INVERTEBRATES are those animal species which do not belong to the Sub-Phylum Chordata, creatures with backbones. Put crudely, invertebrates lack a dorsal spinal chord with the nerves running through it and the bony or cartaliginous skeleton possessed by fish, amphibians, reptiles, birds and mammals. Despite this apparent disadvantage, a staggering 95% of living creatures on the earth are invertebrates, from single-celled creatures such as amoebas (admittedly a rather borderline case for the animal kingdom) through sponges, anemones, jellyfish, various parasitic worms, annelid worms, arrow worms and other little-seen creatures up to the insects, the arachnids, the crustaceans and the molluscs, two of whose representatives, the octopus and the squid, are actually fairly intelligent and have developed certain features (such as the form of the eye) normally found only among vertebrates.
Apart from the sheer number of invertebrate species, their diversity is enormous. Molluscs, for example, form a zoological phylum of their own and range from the sedentary brachiopods and mussels up to the giant squid. They number about 300,000 different species but this number pales into insignificance besides the insects, of whom at least 800,000 species are recognised, a total that in truth is probably at least one million. Most if not all of these families are also very old if not ancient, some with roots going back to the Cambrian era of about 500 million years ago. The horseshoe crab Xanthippus is a living relative of the once-abundant trilobite and is at least 300 million years old. Millipedes and arachnids, in the form of spiders and scorpions, conquered the land some millions of years before the first lungfish appeared. Insects are actually more recent to the history of life on earth but are now so hugely significant that much of life depends directly or indirectly on their activity, both as items in the food chain and as pollinators of plants.
The term 'spineless' has become one of derision in human society when applied to a human being, but in fact most of the invertebrates have developed their own form of body structure which grants them stability and structure. Worms tend to have a protective cuticle around them, while arachnids, crustaceans and insects rely on an exoskeleton, in essence having a hard shell or outer layer which is periodically shed as they grow. Marine invertebrates tend to rely less upon such structures, the water supporting them, but even here lobsters and crabs have exoskeletons while cephalopods usually have a cartaliginous pen, a sheath-like structure inside their body, that gives them internal support.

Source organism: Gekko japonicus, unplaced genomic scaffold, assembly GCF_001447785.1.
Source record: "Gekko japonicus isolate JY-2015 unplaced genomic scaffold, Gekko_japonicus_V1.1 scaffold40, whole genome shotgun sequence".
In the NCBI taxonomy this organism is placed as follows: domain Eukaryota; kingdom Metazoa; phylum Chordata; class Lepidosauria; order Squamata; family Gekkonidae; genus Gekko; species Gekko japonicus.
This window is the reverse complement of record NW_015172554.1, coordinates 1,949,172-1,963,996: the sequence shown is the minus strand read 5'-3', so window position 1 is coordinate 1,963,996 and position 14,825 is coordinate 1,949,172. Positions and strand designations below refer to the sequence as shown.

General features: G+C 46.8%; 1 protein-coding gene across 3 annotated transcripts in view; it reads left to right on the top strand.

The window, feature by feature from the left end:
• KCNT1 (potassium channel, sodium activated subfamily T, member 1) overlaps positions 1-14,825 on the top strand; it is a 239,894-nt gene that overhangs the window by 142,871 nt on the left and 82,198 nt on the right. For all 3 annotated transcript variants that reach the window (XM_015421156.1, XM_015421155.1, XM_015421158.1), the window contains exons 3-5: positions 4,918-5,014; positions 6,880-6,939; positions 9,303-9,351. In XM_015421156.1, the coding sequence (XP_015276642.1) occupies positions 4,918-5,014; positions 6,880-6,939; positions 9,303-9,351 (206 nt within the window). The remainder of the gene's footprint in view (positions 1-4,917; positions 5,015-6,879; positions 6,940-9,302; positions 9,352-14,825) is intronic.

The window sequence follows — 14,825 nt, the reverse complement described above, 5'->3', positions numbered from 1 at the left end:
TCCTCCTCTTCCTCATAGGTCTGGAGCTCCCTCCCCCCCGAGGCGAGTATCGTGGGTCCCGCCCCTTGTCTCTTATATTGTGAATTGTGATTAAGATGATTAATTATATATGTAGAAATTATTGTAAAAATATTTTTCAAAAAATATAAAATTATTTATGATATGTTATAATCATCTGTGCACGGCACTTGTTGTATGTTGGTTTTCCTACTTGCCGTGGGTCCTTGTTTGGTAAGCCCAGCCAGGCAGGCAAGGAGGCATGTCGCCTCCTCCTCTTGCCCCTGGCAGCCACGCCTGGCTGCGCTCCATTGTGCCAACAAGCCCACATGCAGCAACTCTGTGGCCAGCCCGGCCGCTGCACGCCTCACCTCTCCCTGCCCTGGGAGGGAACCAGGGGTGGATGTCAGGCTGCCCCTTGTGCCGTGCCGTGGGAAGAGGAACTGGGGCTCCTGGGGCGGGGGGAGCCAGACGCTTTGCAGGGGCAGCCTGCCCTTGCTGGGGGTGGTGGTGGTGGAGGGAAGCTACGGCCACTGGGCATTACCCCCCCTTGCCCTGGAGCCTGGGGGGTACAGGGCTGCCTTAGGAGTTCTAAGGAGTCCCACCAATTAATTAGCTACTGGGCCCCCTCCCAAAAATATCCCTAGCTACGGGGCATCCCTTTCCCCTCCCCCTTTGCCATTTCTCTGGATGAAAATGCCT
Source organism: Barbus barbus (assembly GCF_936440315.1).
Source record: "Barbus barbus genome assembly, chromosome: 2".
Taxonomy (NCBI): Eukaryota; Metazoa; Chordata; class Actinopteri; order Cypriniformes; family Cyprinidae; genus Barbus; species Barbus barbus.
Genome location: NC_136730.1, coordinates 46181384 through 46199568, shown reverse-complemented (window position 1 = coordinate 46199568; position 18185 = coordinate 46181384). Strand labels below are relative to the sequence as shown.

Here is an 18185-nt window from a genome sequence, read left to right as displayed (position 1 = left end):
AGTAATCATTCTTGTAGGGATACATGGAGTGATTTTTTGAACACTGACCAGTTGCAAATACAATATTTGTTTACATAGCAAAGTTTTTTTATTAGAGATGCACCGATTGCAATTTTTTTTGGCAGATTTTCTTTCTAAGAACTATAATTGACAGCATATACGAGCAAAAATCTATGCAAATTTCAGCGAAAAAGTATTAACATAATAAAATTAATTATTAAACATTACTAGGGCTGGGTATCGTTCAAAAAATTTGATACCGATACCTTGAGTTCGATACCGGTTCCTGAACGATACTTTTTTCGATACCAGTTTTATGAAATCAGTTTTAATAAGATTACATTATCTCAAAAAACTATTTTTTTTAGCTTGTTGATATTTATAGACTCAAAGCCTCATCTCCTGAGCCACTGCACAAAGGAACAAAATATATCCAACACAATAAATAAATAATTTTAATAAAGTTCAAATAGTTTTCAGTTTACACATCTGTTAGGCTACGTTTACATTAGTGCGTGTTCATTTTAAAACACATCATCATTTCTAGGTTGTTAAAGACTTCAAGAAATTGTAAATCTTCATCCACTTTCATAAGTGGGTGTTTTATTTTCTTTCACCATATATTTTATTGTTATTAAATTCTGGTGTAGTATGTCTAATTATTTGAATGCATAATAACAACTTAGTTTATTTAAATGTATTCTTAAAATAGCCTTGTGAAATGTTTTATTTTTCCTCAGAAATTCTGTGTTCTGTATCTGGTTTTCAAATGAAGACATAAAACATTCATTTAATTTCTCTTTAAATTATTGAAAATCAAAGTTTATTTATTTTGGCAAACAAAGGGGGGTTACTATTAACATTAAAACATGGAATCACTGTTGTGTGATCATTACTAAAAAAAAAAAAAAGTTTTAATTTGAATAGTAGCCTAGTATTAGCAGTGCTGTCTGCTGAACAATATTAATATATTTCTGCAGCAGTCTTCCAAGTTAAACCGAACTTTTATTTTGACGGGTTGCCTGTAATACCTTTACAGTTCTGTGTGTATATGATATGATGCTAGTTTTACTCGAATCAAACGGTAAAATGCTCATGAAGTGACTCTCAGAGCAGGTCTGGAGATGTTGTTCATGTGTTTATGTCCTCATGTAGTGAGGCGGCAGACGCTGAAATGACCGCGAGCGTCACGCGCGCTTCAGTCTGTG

David Attenborough chose an apt title in Alien Empire, for the way of thinking of virtually all invertebrates is truly alien to the vertebrate mind. This is not so much a condemnation as a simply fact. Vertebrate brains are a large complex of cells formed at the frontal end of the spinal column, differing in their makeup from class to class but enormous in contrast with invertebrates, some of whom have only a sort of 'ring main' of nerves at the front of their bodies. Even arachnids and insects are fairly undeveloped in this area. Yet social insects also display a sort of 'hive consciousness' that as yet we do not fully understand, including organisation of their colonies into a social hierarchy and the construction of large and often intricate structures such as anthills and termite mounds. Furthermore octopus have shown the ability to use deductive processes, eg uncorking a bottle to get at the shrimp inside. While the concept of personality in, say, termites may be perhaps limited, a number of writers have commented on the apparently different personalities of individual land hermit crabs, for example.